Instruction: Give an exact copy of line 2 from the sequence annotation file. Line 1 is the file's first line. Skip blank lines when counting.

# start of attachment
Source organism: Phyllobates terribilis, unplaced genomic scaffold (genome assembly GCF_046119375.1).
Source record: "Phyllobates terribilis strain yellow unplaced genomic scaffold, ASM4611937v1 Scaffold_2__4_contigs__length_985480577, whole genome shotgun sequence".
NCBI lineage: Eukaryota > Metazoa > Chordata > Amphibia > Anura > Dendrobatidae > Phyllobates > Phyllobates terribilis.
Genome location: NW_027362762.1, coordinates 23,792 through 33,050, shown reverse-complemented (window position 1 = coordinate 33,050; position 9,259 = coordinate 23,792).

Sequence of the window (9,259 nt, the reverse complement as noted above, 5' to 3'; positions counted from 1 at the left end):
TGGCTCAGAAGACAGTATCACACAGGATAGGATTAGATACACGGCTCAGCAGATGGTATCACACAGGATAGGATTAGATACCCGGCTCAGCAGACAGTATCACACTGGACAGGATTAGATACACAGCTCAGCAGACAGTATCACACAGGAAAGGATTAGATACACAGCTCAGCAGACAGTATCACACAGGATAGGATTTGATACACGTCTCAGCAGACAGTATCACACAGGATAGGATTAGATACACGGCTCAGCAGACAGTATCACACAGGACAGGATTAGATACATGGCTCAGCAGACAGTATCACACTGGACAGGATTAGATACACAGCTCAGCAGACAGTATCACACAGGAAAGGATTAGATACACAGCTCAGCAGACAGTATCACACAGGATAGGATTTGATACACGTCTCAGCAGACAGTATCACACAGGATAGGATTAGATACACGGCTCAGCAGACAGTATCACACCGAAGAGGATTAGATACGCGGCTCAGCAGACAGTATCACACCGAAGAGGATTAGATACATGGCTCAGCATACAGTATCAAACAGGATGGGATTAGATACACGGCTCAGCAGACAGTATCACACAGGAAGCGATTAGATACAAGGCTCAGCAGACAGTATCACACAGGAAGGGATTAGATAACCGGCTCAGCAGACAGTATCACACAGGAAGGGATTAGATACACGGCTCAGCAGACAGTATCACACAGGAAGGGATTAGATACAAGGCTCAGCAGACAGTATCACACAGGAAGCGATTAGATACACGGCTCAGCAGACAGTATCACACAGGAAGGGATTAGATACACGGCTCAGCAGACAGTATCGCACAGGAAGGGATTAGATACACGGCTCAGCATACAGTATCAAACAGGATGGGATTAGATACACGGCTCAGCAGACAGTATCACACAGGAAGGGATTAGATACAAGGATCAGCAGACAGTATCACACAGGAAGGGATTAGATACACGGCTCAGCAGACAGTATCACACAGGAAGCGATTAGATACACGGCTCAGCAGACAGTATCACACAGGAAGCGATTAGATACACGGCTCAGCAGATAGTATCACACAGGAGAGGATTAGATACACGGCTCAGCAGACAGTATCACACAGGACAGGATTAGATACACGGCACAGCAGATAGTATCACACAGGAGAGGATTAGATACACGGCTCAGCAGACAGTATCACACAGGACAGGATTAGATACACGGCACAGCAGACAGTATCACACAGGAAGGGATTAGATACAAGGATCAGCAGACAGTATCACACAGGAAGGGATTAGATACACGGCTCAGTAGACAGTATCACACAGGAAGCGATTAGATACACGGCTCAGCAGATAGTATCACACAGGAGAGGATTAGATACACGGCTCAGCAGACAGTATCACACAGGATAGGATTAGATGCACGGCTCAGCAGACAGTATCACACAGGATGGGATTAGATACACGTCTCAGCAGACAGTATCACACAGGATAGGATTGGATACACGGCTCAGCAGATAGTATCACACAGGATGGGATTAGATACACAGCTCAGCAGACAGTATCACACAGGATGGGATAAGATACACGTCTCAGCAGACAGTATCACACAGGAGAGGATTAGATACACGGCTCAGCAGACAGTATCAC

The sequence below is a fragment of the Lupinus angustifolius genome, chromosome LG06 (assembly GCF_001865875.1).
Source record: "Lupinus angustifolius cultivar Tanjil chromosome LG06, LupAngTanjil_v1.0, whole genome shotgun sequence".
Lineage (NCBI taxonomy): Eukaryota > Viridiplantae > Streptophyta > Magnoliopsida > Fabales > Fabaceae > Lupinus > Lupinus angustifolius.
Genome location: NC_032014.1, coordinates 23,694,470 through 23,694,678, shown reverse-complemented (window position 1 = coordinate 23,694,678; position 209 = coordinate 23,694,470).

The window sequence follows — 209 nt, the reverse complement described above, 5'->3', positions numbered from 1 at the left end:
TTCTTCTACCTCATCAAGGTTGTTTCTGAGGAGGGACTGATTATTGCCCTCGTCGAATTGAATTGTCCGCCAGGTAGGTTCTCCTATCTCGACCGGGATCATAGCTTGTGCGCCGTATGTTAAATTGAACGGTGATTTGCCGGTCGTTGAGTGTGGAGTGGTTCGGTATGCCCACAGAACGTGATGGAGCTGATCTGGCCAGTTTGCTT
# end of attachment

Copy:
Source record: "Phyllobates terribilis strain yellow unplaced genomic scaffold, ASM4611937v1 Scaffold_2__4_contigs__length_985480577, whole genome shotgun sequence".